not know what was going to happen, as things were in such a curious state. He quite thought, when Mr. Chambers made the first suggestion, that the men, considering the wages they were earning and the times, would have helped them at once They had been at the expense of a twenty weeks´ strike, and things were entirely altered. All that time trade had been falling.

One of the deputation said they were willing to go by the district.

Mr. Pope remarked that the district varied. Every colliery had different prices from other collieries. Sometimes the price included one thing and sometimes another and how could they find out what the district price was ?

A Miner considered the fairest way would be to try it.

Mr. Pope asked how that could be done. Besides what did his questioner mean ?

The Miner said he referred to the hand-picking system.

Mr. Pope asked what wages they wanted, and Miner said a fair day´s wage for a fair day´s work

Mr. Pope said that was all nonsense, and meant anything or nothing. It was a very old stop phrase. A fair day´s wage varied according to the times. When the times were good the men thought a fair day´s wage was about £1 per day, and there had been times when it was 2s. to 2s. 6d. Those matters varied very much, and the old phrase ” a fair day´s wage for a fair day´s work ” varied very much.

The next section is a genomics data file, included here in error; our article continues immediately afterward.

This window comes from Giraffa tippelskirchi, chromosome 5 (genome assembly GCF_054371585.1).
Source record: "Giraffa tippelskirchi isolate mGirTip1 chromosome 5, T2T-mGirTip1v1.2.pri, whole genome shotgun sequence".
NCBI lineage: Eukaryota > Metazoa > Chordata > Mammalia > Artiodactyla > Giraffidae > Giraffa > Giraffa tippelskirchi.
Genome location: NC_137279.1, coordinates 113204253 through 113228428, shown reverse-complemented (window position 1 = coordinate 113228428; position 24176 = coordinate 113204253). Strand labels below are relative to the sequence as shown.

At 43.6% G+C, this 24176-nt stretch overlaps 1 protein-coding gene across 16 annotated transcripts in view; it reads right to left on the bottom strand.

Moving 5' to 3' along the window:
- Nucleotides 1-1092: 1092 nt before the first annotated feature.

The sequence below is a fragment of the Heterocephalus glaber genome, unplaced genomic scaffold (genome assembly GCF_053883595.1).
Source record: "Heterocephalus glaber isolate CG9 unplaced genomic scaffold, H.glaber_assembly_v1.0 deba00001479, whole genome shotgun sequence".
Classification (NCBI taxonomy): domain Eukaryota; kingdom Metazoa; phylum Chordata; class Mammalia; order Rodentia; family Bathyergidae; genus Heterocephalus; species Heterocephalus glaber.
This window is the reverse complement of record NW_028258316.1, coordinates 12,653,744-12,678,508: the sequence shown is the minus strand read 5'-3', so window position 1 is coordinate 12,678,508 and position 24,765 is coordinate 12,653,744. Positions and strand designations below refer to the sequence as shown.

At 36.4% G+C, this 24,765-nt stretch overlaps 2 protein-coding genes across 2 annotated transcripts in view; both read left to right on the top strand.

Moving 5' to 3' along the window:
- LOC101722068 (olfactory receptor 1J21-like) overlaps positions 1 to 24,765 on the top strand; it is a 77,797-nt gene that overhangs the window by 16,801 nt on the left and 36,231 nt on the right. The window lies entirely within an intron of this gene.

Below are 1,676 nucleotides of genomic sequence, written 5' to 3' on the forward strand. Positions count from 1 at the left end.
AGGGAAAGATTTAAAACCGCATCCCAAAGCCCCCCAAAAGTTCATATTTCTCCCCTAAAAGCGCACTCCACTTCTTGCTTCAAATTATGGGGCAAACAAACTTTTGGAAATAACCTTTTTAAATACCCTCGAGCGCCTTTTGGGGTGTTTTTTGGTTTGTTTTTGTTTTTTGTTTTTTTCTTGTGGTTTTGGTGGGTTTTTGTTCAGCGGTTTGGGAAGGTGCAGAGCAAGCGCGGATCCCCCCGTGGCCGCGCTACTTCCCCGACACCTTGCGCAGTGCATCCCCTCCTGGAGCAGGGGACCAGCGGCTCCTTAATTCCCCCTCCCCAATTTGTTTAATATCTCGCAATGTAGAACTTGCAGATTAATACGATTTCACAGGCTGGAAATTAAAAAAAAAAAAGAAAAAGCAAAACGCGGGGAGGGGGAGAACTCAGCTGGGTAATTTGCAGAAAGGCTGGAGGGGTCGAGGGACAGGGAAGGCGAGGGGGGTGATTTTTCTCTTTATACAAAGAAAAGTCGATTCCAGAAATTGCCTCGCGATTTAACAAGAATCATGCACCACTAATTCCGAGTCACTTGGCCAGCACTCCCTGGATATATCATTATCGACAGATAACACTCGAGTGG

Mr. Cooper said if Mr. Chambers, Mr. Pope, and the directors had put aside four stalls in each district, and had had the new system properly tested, they would have formed an idea of its working.

Mr. Pope remarked that the men wanted to get as much wages as they had before, and that would not pay the company. They could no more pay those wages than they could fly.

Mr. Cooer said they could not see that they would have had the same wages unless they had tried it.

Mr. Pope pointed out that it was very easy to make a little more or a little less.

A Miner said there would have been someone there to watch the company´s interests.

Mr. Pope thought that was all ” very fine.”

A Miner said when the hand-picking was in force there was about six inches of `muck holing´ in the bottom. That was how the biggest `weight´ of the hand-picking system was done ; all the waste was put into the `gob´.

Mr. Chambers asked how much work at Denaby Main was done for nothing ?

A Miner remarked that a man could `hole´ three times as much at other pits he had worked at as at Denaby Main.

Mr. Pope said that only showed how very difficult it was to draw analogies between one place and another. He wished the men to make as good or better wages at Denaby Main than anywhere else. He was not an advocate for paying men very low prices. He wanted them to be able to earn as much money at Denaby Main as anywhere else, and wanted to give them six day´s work a week.

If they were only working three days a week they would say,” It´s all very fine ; we can earn large wages, but we play three days a week.”